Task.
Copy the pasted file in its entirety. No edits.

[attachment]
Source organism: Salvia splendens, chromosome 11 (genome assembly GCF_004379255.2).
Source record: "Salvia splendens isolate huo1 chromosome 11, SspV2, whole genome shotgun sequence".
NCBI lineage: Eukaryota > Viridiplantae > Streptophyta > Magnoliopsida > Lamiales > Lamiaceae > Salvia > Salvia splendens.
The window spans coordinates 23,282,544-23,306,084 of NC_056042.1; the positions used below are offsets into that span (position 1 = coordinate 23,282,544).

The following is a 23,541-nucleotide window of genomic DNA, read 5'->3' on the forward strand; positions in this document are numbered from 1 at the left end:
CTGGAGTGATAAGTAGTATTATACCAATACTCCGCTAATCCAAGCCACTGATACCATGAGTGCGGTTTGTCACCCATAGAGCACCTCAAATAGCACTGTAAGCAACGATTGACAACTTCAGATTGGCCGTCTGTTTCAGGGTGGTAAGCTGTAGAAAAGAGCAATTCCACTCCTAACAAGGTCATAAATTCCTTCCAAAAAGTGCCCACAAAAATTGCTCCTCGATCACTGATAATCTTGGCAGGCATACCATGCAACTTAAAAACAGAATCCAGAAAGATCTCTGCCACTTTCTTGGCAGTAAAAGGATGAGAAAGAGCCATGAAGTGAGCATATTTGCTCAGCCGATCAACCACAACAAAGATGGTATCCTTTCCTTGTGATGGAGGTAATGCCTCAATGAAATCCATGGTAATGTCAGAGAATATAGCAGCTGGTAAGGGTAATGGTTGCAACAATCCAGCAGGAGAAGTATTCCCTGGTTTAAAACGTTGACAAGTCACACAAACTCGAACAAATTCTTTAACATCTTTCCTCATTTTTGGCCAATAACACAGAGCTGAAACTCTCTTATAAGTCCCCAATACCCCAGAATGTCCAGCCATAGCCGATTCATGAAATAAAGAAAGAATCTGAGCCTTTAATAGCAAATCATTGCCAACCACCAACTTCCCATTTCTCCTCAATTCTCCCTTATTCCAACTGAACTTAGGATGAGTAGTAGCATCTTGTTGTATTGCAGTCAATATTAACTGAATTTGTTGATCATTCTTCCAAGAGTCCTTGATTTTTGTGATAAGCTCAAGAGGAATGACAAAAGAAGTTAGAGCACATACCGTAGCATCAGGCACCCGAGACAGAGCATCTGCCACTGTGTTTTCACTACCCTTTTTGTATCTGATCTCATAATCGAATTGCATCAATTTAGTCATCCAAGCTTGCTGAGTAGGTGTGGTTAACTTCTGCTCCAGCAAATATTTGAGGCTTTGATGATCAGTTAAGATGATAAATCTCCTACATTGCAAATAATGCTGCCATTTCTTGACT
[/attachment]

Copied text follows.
Source organism: Salvia splendens, chromosome 11 (genome assembly GCF_004379255.2).
Source record: "Salvia splendens isolate huo1 chromosome 11, SspV2, whole genome shotgun sequence".
NCBI lineage: Eukaryota > Viridiplantae > Streptophyta > Magnoliopsida > Lamiales > Lamiaceae > Salvia > Salvia splendens.
The window spans coordinates 23,282,544-23,306,084 of NC_056042.1; the positions used below are offsets into that span (position 1 = coordinate 23,282,544).

The following is a 23,541-nucleotide window of genomic DNA, read 5'->3' on the forward strand; positions in this document are numbered from 1 at the left end:
CTGGAGTGATAAGTAGTATTATACCAATACTCCGCTAATCCAAGCCACTGATACCATGAGTGCGGTTTGTCACCCATAGAGCACCTCAAATAGCACTGTAAGCAACGATTGACAACTTCAGATTGGCCGTCTGTTTCAGGGTGGTAAGCTGTAGAAAAGAGCAATTCCACTCCTAACAAGGTCATAAATTCCTTCCAAAAAGTGCCCACAAAAATTGCTCCTCGATCACTGATAATCTTGGCAGGCATACCATGCAACTTAAAAACAGAATCCAGAAAGATCTCTGCCACTTTCTTGGCAGTAAAAGGATGAGAAAGAGCCATGAAGTGAGCATATTTGCTCAGCCGATCAACCACAACAAAGATGGTATCCTTTCCTTGTGATGGAGGTAATGCCTCAATGAAATCCATGGTAATGTCAGAGAATATAGCAGCTGGTAAGGGTAATGGTTGCAACAATCCAGCAGGAGAAGTATTCCCTGGTTTAAAACGTTGACAAGTCACACAAACTCGAACAAATTCTTTAACATCTTTCCTCATTTTTGGCCAATAACACAGAGCTGAAACTCTCTTATAAGTCCCCAATACCCCAGAATGTCCAGCCATAGCCGATTCATGAAATAAAGAAAGAATCTGAGCCTTTAATAGCAAATCATTGCCAACCACCAACTTCCCATTTCTCCTCAATTCTCCCTTATTCCAACTGAACTTAGGATGAGTAGTAGCATCTTGTTGTATTGCAGTCAATATTAACTGAATTTGTTGATCATTCTTCCAAGAGTCCTTGATTTTTGTGATAAGCTCAAGAGGAATGACAAAAGAAGTTAGAGCACATACCGTAGCATCAGGCACCCGAGACAGAGCATCTGCCACTGTGTTTTCACTACCCTTTTTGTATCTGATCTCATAATCGAATTGCATCAATTTAGTCATCCAAGCTTGCTGAGTAGGTGTGGTTAACTTCTGCTCCAGCAAATATTTGAGGCTTTGATGATCAGTTAAGATGATAAATCTCCTACATTGCAAATAATGCTGCCATTTCTTGACT